+ You must be online to play, even though, 99.9% of the time, there seems to be no online interaction.

+ There is no video, just stock pictures and animation.

+ The “Monster” artwork is okay, but not exciting. The artwork is reused for similar monsters.

    + You will often have to kill many monsters using the same, same-o skill-sequence in combat. (But let’s face it, that’s true of most RPG games. Realistic video just makes it harder to notice the repeated battle sequences.)

+ Lots ANDLOTS of quests have been added. This is no longer a CON: There are not enough quests at some of the higher levels (including level 11). (Venan wrote to me that they are working hard to add more quests.)

+ You can only “run” one character at a time. The game does not have multiple “save” files.

You can spend many, many hours of game play to reach the game’s end.

Heroes is a 1X/2X game, not an HD. On the iPad, it looks excellent at 1X. At 2X, the images are still very good. I always play at 2X. I imagine the game is excellent to play on an iPhone.

If I were awarding zero to five stars for a turn-based RPG, I would score it:

      **** 4 stars if video is not important

                *** 3 stars if video IS important.

UPDATE: The XP rewards for completing quests are relatively small in comparison to the XP rewards you get for killing monsters. (In earlier versions of the game, quest XP rewards were remarkably small, but I believe the developers have made a considerable adjustment.)

The lack of video in the game means that little effort has been wasted in presentation; the programming instead went into the combat features, the special abilities, the gear, and the way that monsters battle you. The monsters have their own special abilities which they use on you, and you have to decide when it’s worth paying to heal yourself in the midst of battle.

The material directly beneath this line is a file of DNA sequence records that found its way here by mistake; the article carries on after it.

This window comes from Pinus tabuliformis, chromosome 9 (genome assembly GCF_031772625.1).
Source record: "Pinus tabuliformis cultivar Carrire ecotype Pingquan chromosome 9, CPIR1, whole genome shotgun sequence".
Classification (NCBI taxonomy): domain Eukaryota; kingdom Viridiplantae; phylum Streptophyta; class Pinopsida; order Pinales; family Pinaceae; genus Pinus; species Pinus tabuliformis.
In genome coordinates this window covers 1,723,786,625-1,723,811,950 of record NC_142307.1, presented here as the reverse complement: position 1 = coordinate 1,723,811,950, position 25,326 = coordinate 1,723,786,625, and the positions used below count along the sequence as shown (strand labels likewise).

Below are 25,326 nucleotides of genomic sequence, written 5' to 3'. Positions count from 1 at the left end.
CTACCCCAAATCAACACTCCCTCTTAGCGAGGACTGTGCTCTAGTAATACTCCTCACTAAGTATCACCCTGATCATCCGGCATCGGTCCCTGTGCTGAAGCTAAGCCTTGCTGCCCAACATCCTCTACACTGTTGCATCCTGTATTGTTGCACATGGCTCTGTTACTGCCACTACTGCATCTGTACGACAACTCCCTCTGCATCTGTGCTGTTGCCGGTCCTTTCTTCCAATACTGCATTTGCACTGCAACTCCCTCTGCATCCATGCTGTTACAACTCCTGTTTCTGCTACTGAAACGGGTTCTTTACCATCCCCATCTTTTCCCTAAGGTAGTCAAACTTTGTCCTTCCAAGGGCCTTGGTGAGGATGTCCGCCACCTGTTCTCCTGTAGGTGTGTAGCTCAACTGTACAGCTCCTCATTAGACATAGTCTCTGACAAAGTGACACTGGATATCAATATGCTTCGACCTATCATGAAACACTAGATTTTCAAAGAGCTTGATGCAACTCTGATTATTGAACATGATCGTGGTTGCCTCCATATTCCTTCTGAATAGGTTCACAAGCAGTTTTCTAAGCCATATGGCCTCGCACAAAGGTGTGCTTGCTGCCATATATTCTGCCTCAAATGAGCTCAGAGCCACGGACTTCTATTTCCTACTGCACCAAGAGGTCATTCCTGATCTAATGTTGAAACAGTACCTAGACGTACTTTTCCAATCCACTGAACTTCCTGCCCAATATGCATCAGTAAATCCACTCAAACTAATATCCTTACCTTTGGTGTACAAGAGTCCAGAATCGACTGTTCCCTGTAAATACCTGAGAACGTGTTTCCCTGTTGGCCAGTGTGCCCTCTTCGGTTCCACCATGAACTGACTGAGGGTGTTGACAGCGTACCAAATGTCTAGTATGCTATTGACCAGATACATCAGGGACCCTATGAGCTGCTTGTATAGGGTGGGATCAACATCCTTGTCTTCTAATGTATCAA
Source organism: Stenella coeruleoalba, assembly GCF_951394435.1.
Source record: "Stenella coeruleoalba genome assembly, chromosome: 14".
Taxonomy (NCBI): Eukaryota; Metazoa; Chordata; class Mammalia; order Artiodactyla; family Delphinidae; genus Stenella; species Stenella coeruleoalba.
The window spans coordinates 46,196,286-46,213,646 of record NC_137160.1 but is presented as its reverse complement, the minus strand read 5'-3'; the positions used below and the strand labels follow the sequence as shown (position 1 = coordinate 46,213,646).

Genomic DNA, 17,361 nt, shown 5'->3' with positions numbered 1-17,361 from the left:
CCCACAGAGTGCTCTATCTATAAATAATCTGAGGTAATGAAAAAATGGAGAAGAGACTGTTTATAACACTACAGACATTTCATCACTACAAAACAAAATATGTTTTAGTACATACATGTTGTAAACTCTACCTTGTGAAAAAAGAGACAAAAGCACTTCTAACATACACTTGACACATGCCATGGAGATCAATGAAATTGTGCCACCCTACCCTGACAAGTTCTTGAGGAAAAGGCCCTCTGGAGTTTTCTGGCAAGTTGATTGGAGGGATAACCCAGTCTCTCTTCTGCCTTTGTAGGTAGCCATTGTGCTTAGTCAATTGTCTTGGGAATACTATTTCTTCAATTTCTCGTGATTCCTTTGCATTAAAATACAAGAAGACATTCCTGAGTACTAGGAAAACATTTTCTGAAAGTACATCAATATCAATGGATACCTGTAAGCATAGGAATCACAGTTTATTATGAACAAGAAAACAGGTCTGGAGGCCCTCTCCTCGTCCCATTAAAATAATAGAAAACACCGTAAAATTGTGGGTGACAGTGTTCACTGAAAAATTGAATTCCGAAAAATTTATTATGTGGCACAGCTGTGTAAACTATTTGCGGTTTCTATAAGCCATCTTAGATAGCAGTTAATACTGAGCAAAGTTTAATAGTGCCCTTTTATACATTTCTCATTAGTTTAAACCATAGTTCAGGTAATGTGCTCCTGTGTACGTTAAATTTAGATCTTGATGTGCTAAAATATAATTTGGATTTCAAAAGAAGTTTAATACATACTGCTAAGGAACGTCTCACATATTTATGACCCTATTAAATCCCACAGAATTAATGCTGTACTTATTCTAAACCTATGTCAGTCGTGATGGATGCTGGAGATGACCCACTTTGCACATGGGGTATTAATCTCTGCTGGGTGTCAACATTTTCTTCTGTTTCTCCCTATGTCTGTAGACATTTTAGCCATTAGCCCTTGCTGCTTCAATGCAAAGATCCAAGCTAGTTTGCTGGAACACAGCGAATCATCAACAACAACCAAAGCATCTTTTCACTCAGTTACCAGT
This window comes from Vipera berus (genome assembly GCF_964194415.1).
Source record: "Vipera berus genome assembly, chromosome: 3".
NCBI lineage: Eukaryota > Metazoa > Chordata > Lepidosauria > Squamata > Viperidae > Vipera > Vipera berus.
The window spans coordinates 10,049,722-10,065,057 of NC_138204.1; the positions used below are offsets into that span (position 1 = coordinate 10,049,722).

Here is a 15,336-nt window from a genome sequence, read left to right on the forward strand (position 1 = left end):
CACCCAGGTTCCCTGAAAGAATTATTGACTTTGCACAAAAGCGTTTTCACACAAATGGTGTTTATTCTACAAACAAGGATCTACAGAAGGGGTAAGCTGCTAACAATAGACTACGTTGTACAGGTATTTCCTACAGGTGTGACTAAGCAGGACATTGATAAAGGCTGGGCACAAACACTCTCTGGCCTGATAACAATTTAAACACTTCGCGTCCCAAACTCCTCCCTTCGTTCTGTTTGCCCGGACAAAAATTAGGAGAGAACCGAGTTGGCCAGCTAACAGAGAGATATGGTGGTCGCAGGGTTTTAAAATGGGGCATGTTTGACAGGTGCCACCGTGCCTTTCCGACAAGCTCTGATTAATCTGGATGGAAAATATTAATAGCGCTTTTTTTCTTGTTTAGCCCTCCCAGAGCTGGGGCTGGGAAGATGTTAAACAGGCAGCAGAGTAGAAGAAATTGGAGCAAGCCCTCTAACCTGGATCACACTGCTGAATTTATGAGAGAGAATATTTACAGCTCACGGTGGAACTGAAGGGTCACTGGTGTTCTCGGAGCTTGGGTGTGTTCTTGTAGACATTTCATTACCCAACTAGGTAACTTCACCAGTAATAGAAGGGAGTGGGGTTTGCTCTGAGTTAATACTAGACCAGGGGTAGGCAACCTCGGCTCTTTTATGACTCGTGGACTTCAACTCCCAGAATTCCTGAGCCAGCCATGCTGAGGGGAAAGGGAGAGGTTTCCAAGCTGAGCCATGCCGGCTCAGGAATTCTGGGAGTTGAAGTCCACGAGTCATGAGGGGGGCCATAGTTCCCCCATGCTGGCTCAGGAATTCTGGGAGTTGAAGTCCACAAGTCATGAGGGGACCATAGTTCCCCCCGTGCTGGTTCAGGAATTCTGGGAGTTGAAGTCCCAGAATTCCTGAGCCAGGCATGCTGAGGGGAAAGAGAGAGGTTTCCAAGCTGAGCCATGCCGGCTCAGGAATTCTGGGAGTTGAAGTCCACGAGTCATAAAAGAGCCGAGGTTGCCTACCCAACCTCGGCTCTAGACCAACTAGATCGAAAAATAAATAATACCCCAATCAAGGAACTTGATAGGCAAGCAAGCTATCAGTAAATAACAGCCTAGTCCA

When you start the game, you can select from two genders and three professions. Note to all developers: why not have more than two genders, when (as in other games) there are non-human characters? Use your imaginations!

Strategy in this game begins early. You earn coins from killing monsters and completing quests, and you can use your coin to buy better weapons and gear. In some RPG games, it rarely pays to buy gear, because what monsters drop is better (and free). In Heroes, I believe the correct strategy is to upgrade your gear with purchases, frequently. You have to strike a balance between better offense and better defense. If your character has too much of one and not enough of the other, combat will be more costly.

There’s another tricky aspect to managing the coins you use to buy most of your gear; you use the same coin to buy healing potions. If you want to play fifteen, thirty or sixty minutes at a time, you will need healing potions. If you buy too many, you’ll have a hard time buying better gear. If you buy too few potions, you may have to leave a dungeon unfinished. You also have a great incentive to fight effectively, to minimize your need to heal.